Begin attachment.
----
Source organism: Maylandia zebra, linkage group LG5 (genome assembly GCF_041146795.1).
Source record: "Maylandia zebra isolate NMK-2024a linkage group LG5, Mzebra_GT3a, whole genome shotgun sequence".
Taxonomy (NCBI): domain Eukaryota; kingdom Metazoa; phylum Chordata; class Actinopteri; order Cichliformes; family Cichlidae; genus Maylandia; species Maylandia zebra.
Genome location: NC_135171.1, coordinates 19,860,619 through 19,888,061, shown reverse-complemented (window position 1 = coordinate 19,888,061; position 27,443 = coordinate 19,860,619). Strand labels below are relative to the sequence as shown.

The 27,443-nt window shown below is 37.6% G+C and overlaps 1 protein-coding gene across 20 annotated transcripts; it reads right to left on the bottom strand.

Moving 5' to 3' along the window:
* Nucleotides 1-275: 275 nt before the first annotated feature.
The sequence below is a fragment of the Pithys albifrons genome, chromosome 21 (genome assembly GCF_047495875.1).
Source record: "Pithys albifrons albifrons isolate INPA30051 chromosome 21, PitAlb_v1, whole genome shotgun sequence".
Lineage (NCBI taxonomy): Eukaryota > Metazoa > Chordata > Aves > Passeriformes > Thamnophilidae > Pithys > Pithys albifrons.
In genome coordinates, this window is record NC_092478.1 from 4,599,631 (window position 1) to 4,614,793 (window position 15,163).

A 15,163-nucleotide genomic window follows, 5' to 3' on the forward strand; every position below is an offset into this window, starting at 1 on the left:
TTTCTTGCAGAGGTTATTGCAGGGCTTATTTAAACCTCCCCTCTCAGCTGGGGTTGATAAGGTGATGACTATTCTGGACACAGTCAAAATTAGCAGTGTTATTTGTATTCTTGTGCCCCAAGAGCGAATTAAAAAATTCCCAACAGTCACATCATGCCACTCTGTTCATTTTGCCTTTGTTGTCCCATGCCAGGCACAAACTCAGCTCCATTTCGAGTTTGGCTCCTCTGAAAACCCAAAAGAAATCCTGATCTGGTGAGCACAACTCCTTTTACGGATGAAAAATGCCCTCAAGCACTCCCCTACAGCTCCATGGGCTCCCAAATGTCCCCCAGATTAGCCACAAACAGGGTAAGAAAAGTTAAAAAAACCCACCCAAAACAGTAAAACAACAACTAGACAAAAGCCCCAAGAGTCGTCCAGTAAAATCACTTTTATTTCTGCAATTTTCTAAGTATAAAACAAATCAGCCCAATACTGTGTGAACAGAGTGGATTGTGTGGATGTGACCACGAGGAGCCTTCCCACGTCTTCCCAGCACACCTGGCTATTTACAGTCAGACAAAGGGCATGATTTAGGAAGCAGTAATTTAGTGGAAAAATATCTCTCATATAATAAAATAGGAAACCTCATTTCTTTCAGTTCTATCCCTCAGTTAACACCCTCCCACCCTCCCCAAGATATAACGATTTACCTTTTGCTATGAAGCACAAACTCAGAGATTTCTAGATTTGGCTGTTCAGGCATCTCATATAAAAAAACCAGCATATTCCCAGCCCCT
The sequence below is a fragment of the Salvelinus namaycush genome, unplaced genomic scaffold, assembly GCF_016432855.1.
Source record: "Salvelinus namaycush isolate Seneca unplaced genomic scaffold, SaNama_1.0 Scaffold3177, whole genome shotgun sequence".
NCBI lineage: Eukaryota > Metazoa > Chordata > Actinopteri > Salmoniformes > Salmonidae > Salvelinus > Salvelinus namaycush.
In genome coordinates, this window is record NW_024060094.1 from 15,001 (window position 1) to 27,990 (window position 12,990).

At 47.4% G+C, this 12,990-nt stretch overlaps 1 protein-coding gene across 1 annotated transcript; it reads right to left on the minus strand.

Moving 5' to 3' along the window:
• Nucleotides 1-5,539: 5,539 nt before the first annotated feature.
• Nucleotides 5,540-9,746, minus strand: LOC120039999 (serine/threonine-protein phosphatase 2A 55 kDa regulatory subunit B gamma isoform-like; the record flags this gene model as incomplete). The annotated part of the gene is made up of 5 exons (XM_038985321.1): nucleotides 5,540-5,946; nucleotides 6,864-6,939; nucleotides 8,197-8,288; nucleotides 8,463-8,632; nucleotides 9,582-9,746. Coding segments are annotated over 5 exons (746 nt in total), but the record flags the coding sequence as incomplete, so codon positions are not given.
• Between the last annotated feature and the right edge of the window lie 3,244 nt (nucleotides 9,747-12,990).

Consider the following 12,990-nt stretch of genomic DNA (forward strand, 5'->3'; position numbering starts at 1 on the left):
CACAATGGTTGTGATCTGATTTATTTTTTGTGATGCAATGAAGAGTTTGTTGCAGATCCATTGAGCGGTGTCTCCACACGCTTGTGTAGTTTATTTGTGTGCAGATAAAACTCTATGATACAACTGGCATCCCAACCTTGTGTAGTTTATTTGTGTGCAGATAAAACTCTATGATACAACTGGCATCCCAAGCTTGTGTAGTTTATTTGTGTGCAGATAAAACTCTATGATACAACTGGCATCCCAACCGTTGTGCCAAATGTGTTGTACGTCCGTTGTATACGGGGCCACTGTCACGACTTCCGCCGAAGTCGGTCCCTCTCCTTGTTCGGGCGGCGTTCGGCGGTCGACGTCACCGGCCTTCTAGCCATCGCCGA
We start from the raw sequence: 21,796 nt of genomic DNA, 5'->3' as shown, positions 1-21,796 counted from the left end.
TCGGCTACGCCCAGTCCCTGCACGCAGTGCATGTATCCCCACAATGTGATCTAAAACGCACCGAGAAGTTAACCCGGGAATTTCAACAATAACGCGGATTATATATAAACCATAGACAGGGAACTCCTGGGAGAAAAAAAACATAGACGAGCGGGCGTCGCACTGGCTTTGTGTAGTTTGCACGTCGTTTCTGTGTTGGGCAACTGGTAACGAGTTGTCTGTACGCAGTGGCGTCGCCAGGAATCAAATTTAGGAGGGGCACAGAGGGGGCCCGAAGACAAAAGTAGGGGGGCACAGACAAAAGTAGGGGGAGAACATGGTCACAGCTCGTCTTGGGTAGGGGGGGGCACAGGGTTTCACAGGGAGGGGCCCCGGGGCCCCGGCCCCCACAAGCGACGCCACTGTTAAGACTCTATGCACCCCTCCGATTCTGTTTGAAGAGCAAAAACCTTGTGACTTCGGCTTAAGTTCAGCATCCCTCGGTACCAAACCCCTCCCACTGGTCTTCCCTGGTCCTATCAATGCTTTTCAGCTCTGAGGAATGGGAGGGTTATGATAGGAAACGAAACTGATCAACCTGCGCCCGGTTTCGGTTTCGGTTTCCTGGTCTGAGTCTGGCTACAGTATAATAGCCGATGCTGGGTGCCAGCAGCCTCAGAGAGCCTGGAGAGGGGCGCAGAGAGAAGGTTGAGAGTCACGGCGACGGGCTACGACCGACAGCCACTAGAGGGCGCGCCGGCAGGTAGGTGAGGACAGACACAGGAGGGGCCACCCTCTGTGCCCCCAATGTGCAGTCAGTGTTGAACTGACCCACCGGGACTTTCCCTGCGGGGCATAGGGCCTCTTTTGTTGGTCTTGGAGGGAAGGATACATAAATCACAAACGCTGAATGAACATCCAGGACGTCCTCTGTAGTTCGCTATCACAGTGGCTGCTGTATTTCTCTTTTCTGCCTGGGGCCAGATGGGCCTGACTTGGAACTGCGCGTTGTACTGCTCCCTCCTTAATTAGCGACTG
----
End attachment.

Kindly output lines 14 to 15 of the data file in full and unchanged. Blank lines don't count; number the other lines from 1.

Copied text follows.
The sequence below is a fragment of the Salvelinus namaycush genome, unplaced genomic scaffold, assembly GCF_016432855.1.
Source record: "Salvelinus namaycush isolate Seneca unplaced genomic scaffold, SaNama_1.0 Scaffold3177, whole genome shotgun sequence".